Ransomware is one of the biggest cybersecurity threats for organisations across the public and private sectors, and it’s become especially pressing in light of the current crisis. Remote access to data is now essential for many businesses to function. It’s prompted many ransomware operators to publicly vow to abstain from attacking health organisations, while others have directly targeted concerned members of the public via fake mobile Covid-19 tracking apps.
In the UK, 58 per cent of companies choose to pay operators the ransom when attacked, which averaged $84,116 in Q4 2019 - up 104 per cent from Q3. But this only represents a fraction of the total cost of ransomware. By locking users and organisations out of their data, ransomware grinds operations to a halt for days or weeks at a time. This can have a tremendous impact, with the total cost of these attacks this year projected to be $11 billion.
Remote working setups can increase vulnerability to attacks in the first place, while also making the effects of such an attack dramatically worse. And, in the present climate, the downtime brought about through attacks on governmental, medical and emergency responders could mean the loss of lives. With so much potentially at stake, how can organisations reduce the risk and damage caused by such attacks?
The solution lies in backups that are distanced from your day-to-day operations, easy to access in a crisis, all while being tamper-proof. This typically means a well-configured cloud backup.
Fighting back with backups and the cloud
One of the most common forms of ransomware is known as “crypto ransomware.” This typically encrypts valuable files or the contents of an entire disk to prevent you from accessing it, and a ransom is demanded to regain access. If the data isn’t backed up somewhere, you risk losing all your data or being forced to pay a hefty sum to regain access.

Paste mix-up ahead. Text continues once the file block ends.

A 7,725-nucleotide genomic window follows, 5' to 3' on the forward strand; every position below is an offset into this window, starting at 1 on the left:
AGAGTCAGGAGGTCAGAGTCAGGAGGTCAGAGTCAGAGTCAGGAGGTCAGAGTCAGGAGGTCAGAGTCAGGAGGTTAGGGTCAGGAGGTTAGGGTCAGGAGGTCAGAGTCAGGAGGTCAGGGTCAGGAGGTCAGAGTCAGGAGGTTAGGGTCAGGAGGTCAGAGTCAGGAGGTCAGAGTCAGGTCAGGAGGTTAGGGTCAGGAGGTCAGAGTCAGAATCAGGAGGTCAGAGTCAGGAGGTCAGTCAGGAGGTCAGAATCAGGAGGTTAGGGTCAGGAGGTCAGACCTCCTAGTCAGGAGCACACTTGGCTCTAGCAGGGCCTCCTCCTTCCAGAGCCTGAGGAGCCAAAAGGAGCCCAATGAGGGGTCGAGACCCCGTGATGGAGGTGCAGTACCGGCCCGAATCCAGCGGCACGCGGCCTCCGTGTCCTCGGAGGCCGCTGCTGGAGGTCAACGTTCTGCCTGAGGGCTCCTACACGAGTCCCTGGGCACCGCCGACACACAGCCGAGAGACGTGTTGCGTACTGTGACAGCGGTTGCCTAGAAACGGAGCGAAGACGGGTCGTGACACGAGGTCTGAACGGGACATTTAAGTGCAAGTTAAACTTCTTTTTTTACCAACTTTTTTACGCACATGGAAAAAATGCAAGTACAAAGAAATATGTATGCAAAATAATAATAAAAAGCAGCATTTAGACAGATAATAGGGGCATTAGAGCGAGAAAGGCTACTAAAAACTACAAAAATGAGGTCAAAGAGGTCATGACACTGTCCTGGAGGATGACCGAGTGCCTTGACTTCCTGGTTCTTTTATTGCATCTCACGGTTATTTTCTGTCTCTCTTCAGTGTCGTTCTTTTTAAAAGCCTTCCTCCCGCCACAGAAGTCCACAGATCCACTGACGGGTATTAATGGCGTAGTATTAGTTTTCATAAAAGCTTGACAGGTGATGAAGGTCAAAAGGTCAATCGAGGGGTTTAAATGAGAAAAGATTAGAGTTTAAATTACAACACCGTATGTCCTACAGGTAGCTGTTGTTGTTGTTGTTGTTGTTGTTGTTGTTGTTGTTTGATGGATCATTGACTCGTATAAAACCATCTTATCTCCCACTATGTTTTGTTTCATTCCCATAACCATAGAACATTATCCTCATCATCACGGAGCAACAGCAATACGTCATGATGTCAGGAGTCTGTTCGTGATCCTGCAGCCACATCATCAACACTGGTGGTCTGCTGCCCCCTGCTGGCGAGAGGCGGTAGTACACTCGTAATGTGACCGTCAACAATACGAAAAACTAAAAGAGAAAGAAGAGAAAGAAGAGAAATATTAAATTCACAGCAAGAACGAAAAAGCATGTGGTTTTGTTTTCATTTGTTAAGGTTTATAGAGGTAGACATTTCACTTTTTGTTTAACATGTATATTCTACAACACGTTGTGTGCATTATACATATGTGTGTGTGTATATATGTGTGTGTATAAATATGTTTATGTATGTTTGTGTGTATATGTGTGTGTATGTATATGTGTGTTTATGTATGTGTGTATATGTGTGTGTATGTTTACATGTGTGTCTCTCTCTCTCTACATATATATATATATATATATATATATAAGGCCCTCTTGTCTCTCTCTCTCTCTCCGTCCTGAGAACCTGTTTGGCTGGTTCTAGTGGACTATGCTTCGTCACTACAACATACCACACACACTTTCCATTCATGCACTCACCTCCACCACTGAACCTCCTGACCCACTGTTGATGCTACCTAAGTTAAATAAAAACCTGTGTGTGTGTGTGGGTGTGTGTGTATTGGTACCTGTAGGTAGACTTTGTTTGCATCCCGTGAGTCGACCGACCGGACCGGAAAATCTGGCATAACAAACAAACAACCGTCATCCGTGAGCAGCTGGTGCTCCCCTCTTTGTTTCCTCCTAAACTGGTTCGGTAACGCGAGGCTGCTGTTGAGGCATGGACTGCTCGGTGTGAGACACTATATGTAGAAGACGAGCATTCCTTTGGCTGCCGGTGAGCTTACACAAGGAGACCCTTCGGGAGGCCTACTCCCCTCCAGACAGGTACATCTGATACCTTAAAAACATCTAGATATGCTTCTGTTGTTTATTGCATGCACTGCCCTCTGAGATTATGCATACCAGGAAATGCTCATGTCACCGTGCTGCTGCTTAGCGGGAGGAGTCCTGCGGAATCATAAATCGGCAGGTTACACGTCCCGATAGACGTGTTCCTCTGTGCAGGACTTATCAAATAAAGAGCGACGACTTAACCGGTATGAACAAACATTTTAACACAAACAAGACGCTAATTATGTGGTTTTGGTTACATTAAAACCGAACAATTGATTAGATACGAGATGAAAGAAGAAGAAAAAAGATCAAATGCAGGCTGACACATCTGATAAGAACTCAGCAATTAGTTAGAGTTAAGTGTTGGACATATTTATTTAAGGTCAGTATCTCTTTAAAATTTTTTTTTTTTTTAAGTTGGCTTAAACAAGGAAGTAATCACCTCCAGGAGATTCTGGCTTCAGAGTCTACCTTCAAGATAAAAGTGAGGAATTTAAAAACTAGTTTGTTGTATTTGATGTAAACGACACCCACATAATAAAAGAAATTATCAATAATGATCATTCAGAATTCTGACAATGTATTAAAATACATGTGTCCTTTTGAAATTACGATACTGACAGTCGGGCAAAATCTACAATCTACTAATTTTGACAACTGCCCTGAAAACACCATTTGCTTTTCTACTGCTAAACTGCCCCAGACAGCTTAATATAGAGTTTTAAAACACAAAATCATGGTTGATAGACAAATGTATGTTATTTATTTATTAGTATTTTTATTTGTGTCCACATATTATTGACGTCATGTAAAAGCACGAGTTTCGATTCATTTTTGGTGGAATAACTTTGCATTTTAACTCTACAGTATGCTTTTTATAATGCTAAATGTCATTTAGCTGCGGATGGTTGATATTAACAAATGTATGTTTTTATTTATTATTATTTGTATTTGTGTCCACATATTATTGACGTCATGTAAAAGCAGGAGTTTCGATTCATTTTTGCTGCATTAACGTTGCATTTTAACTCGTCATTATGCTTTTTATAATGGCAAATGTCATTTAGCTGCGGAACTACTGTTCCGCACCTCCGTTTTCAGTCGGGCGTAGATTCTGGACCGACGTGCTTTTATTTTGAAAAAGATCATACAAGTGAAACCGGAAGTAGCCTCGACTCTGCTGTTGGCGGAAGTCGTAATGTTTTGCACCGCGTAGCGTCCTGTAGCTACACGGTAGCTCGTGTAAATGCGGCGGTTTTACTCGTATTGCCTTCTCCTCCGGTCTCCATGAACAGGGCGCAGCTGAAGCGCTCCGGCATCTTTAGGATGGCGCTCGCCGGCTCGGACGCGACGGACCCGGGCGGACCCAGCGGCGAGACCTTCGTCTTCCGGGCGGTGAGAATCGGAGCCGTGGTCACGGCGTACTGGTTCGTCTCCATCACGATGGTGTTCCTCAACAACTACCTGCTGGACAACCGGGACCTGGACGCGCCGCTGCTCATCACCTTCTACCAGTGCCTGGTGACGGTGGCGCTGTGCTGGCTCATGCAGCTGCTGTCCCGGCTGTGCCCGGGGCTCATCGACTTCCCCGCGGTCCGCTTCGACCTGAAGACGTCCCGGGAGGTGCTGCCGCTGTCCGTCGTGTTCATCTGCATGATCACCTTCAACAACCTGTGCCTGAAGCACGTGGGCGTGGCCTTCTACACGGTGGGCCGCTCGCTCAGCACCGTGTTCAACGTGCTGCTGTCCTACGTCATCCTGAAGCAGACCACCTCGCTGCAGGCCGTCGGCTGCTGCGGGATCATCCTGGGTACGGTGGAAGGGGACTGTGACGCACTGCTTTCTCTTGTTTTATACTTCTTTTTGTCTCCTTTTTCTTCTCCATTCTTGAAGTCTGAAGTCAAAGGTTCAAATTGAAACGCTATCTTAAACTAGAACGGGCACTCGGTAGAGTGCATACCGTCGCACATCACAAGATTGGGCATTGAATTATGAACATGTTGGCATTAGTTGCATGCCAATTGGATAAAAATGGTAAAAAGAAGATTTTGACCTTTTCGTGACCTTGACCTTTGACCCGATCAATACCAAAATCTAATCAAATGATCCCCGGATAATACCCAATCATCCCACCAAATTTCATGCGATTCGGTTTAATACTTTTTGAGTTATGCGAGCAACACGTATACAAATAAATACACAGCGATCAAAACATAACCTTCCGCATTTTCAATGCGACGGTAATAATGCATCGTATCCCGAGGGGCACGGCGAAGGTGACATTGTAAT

If caught by an attack, the quickest way for organisations to end downtime and avoid paying a ransom is to restore the affected data using backups. No one backup is immune from being affected by ransomware, but your organisation can build a great deal of redundancy - and thus resilience - through keeping multiple versions and maintaining a degree of separation between backup copies.
A common rule is the 3-2-1 rule: you should keep 3 copies of your data, with 2 on different media formats, and one of those should be off-site. Making sure one of your backups is off-site allows you to create distance between your day-to-day operations and your backup copy - an “air-gap”. This air-gap allows you to protect the backup more stringently than if it were bound to your own network.
However, air-gapping can often mean that restoring data from that backup can take a great deal of time - often in the order of days. In our current emergency, where time is of the essence to some teams, those lost days spent restoring a backup could represent a death blow to organisations.
The most accessible off-site backups are in the cloud
Most organisations need to be back on their feet in seconds and minutes. Therefore, they have to pick the off-site backup that delivers the most rapid restoration possible - which, in practice, most often means the cloud.
Cloud data centres are online and staffed 24/7, benefiting from an extra - and independent - layer of security in the form of constant on-site surveillance and state-of-the-art security protocols. The always-on nature of cloud-stored data means that organisations can have near-instant access to their data, in addition to the extra protection. Economies of scale at a data centre also mean that storing data in the cloud is less expensive than on-premises storage and a more economical option for most businesses.